Typhoon death toll in Philippines jumps to 28

Philippine soldiers assist a family carrying their sick child to a waiting government vehicle after their ambulance failed to make it through a road blocked with fallen trees and electric posts toppled by Typhoon Mangkhut in Baggao town, Cagayan. (AFP)
Updated 16 September 2018
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Typhoon death toll in Philippines jumps to 28

  • Storm warnings remained hoisted in 10 northern provinces, including Cagayan, which could still be lashed by devastating winds
  • Tuguegarao airport terminal was badly damaged, its roof and glass windows shattered by strong wind, which also sent chairs, tables and papers flipping about inside

TUGUEGARAO, Philippines: Typhoon Mangkhut roared toward densely populated Hong Kong and southern China on Sunday after ravaging across the northern Philippines with ferocious winds and heavy rain that left at least 28 dead in landslides and collapsed houses.
The strongest storm so far this year in the world sliced across the northern tip of Luzon Island on Saturday, a breadbasket that is also a region of flood-prone rice plains and mountain provinces with a history of deadly landslides. More than 5 million people were in the path of the typhoon, equivalent to a Category 5 Atlantic hurricane when it hit the Philippines. On Sunday morning, It packed sustained winds of 155 kilometers (96 miles) per hour and gusts of up to 190 kph (118 mph).
Hong Kong and southern China issued the highest storm signals. The Guangdong provincial office in charge of flood prevention said Sunday that nearly half a million people had been evacuated from seven cities.
The Hong Kong Observatory said although Mangkhut had weakened slightly, its extensive, intense rainbands were bringing heavy downfall and frequent squalls. Storm surge of about 3 ½ meters (9.8 feet) or above is expected at the city’s waterfront Victoria Harbor, the observatory said, appealing on the public to avoid the shoreline.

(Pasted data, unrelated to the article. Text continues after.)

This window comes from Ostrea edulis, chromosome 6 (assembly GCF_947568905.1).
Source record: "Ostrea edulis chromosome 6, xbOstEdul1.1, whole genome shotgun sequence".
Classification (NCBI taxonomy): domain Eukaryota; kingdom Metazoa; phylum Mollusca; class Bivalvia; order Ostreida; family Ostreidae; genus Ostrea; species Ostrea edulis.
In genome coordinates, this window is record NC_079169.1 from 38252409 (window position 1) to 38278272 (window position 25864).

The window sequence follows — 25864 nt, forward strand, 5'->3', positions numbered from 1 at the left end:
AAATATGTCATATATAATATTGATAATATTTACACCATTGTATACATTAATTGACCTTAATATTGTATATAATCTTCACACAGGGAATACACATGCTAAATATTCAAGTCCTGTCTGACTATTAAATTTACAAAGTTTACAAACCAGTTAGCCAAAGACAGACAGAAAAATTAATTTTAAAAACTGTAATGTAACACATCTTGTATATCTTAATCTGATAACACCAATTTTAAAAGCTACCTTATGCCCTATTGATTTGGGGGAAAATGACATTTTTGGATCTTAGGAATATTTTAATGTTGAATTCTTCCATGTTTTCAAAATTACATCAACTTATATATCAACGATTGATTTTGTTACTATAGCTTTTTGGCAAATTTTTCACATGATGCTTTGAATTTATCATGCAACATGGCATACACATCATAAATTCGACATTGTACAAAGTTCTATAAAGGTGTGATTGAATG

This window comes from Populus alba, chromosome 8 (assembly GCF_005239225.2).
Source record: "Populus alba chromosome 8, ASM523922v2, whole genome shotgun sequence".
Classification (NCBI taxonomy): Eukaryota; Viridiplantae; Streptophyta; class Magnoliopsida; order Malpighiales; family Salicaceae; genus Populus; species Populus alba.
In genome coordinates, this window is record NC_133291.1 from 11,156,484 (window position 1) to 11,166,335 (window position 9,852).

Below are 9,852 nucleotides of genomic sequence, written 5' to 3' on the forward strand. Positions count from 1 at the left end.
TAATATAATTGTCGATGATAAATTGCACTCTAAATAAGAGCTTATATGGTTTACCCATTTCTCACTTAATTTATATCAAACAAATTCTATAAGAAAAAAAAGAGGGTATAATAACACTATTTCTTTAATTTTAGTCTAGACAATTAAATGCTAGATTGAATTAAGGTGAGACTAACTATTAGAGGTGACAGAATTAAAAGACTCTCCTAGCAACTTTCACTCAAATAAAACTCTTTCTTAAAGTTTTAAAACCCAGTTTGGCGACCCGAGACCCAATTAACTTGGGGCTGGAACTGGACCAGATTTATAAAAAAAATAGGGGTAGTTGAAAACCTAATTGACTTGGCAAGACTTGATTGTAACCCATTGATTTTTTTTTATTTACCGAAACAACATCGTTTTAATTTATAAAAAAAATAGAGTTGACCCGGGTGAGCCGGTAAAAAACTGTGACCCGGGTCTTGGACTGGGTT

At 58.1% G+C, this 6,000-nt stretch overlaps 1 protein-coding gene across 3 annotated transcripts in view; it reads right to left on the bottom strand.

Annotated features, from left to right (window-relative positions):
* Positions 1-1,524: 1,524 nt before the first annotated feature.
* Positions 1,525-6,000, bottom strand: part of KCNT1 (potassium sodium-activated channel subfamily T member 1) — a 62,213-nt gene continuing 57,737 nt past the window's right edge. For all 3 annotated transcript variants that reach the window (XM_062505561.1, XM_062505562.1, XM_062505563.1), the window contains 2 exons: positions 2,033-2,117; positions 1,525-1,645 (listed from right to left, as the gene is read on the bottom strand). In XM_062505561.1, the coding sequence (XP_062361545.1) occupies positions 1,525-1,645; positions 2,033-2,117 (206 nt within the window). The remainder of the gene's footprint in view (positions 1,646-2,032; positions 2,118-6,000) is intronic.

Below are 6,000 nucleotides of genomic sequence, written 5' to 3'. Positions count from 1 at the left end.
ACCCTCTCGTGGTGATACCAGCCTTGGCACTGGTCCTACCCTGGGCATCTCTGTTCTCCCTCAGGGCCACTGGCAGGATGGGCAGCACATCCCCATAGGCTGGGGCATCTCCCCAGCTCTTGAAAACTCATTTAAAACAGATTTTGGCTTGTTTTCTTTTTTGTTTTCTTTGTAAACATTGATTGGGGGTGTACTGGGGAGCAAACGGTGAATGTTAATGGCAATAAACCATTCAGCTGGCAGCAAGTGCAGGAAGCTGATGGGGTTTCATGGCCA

Philippine National Police Director General Oscar Albayalde told The Associated Press that 20 had died in the Cordillera mountain region, four in nearby Nueva Vizcaya province and another outside of the two regions. Three more deaths have been reported in northeastern Cagayan province, where the typhoon made landfall.
Among the fatalities were an infant and a 2-year-old child who died with their parents after the couple refused to immediately evacuate from their high-risk community in a Nueva Vizcaya mountain town, said Francis Tolentino, an adviser to Philippine President Rodrigo Duterte.
“They can’t decide for themselves where to go,” he said of the children, expressing frustration that the tragedy was not prevented.
Tolentino, who was assigned by Duterte to help coordinate disaster response, said at least two other people were missing.
Mayor Mauricio Domogan said at least three people died and six others were missing in his mountain city of Baguio after strong winds and rain destroyed several houses and set off landslides, which also blocked roads to the popular vacation destination. It was not immediately clear whether the dead and missing had been included in the overall death toll.
About 87,000 people had evacuated from high-risk areas of the Philippines. Tolentino and other officials advised them not to return home until the lingering danger had passed.
In Cagayan’s capital, Tuguegarao, where the typhoon made landfall, Associated Press journalists saw a severely damaged public market, its roof ripped apart and wooden stalls and tarpaulin canopies in disarray. Outside a popular shopping mall, debris was scattered everywhere and government workers cleared roads of fallen trees. Many stores and houses were damaged but most residents remained indoors as occasional gusts sent small pieces of tin sheets and other debris flying dangerously.
The Tuguegarao airport terminal also was damaged, its roof and glass windows shattered by strong winds.